The [t] sound is a very common sound cross-linguistically; the most common consonant phonemes of the world's languages are [t], [k] and [p]. Most languages have at least a plain [t], and some distinguish more than one variety. Some languages without a [t] are colloquial Samoan (which also lacks an [n]), Abau, and Nǁng of South Africa.
There are only a few languages which distinguishes dental and alveolar stops, Kota, Toda, Venda being a few of them.
Dental, which means it is articulated with either the tip or the blade of the tongue at the upper teeth, termed respectively apical and laminal.
Denti-alveolar, which means it is articulated with the blade of the tongue at the alveolar ridge, and the tip of the tongue behind upper teeth.
Alveolar, which means it is articulated with either the tip or the blade of the tongue at the alveolar ridge, termed respectively apical and laminal.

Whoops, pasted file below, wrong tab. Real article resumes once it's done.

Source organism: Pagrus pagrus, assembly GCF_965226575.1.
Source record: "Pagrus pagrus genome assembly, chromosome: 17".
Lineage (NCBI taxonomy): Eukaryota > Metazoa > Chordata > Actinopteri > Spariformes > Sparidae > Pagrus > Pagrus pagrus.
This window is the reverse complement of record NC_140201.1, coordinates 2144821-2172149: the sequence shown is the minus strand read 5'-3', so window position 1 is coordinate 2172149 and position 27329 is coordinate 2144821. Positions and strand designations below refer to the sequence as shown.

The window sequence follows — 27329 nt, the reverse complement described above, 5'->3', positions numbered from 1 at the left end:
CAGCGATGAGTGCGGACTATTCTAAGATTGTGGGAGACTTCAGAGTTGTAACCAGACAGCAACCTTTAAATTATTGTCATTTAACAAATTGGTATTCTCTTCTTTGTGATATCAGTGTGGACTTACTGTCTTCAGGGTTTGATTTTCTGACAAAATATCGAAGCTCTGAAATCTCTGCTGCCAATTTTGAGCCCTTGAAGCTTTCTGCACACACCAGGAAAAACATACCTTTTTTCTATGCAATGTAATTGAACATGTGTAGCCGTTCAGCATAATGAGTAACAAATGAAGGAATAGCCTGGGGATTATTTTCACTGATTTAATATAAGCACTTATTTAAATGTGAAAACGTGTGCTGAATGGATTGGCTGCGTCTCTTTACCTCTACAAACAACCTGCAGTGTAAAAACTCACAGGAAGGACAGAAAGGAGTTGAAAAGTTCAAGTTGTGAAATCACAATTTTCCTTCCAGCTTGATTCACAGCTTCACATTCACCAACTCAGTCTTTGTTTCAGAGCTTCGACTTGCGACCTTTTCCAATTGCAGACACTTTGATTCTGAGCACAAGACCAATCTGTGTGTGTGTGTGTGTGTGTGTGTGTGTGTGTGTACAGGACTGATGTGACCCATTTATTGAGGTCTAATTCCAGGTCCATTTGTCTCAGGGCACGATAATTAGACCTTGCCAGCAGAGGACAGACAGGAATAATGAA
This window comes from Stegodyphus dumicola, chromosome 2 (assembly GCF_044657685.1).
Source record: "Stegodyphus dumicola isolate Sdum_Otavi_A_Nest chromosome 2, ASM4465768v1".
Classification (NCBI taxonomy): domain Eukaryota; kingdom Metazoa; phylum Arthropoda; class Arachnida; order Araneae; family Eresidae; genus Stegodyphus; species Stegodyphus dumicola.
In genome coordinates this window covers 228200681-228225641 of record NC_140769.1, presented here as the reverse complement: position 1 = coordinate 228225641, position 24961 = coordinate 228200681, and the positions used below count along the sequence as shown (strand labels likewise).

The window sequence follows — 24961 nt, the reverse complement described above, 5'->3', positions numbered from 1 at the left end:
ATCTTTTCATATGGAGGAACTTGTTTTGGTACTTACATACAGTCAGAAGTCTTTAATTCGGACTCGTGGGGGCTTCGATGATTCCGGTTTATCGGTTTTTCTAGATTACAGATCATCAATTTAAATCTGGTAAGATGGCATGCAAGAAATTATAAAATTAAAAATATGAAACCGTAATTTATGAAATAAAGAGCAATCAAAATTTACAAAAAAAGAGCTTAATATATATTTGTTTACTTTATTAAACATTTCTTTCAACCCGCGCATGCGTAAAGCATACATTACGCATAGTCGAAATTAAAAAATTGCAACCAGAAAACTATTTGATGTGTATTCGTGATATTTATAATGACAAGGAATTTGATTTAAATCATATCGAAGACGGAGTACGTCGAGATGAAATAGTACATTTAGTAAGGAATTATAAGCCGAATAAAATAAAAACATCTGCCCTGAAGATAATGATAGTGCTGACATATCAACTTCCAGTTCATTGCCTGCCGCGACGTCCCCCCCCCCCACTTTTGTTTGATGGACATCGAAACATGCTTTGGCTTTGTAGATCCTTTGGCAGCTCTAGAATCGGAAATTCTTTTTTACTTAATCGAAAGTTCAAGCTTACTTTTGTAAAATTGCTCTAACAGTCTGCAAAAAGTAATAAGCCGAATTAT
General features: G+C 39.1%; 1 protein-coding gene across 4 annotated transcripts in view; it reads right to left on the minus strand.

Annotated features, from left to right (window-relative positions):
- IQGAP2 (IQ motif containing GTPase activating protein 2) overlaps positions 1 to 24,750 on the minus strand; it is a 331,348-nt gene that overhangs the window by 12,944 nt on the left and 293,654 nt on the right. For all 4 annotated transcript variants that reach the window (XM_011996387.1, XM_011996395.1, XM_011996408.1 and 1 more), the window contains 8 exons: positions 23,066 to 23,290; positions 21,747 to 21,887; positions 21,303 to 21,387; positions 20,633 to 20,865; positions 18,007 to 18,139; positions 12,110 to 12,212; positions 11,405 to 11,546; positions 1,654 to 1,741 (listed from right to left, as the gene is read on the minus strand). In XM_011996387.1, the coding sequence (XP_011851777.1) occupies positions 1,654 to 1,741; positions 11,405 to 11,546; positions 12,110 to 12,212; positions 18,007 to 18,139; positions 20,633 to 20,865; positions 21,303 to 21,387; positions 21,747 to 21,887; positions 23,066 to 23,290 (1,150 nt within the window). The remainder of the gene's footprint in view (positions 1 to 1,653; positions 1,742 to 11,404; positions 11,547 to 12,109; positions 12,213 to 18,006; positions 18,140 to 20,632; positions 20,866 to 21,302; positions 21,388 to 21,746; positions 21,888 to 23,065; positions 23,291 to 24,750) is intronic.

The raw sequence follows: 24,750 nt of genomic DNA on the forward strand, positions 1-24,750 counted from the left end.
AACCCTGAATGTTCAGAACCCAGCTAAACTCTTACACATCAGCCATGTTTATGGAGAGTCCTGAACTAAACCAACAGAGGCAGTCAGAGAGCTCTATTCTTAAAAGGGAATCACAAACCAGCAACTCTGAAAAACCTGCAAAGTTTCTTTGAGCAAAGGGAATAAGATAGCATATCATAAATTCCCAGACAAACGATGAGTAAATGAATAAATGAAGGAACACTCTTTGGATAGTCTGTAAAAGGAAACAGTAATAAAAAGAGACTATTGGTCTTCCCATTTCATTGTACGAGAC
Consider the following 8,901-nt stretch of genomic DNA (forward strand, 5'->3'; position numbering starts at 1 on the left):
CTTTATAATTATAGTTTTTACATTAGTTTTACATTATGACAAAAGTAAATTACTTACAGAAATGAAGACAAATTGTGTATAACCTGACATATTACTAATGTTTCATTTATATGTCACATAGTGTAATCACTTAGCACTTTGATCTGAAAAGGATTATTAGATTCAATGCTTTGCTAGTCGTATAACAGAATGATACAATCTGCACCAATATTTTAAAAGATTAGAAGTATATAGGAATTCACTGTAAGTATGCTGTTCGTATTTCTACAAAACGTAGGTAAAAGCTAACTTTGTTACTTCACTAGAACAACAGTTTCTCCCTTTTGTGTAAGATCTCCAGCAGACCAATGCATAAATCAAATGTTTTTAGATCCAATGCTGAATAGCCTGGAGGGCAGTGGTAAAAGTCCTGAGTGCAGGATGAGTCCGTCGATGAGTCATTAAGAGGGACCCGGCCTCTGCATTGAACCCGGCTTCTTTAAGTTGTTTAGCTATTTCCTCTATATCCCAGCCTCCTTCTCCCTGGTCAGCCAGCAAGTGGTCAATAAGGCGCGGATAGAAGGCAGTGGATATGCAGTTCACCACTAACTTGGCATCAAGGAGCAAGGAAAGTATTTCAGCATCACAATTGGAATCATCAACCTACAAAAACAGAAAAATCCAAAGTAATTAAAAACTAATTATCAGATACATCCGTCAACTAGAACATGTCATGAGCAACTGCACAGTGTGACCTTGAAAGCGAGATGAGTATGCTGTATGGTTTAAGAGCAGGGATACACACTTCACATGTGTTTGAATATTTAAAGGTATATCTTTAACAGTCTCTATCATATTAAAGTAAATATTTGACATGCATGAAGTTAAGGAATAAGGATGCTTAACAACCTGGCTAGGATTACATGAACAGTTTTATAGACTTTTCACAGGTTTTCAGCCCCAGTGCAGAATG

Its phonation is voiceless, which means it is produced without vibrations of the vocal cords. In some languages the vocal cords are actively separated, so it is always voiceless; in others the cords are lax, so that it may take on the voicing of adjacent sounds.
It is an oral consonant, which means air is allowed to escape through the mouth only.
It is a central consonant, which means it is produced by directing the airstream along the center of the tongue, rather than to the sides.
Usually transcribed in IPA with ⟨d̥⟩ or ⟨d⟩. Contrasts with the affricate [t͡s] or aspirated stop [tʰ] (depending on the dialect), which are usually transcribed in IPA with ⟨tˢ⟩ or ⟨t⟩. See Danish phonology
Varies between laminal denti-alveolar and laminal alveolar. It is usually transcribed /d/. It may be partially voiced [d̥], and it contrasts with voiceless aspirated form, which is usually transcribed /t/. See Norwegian phonology
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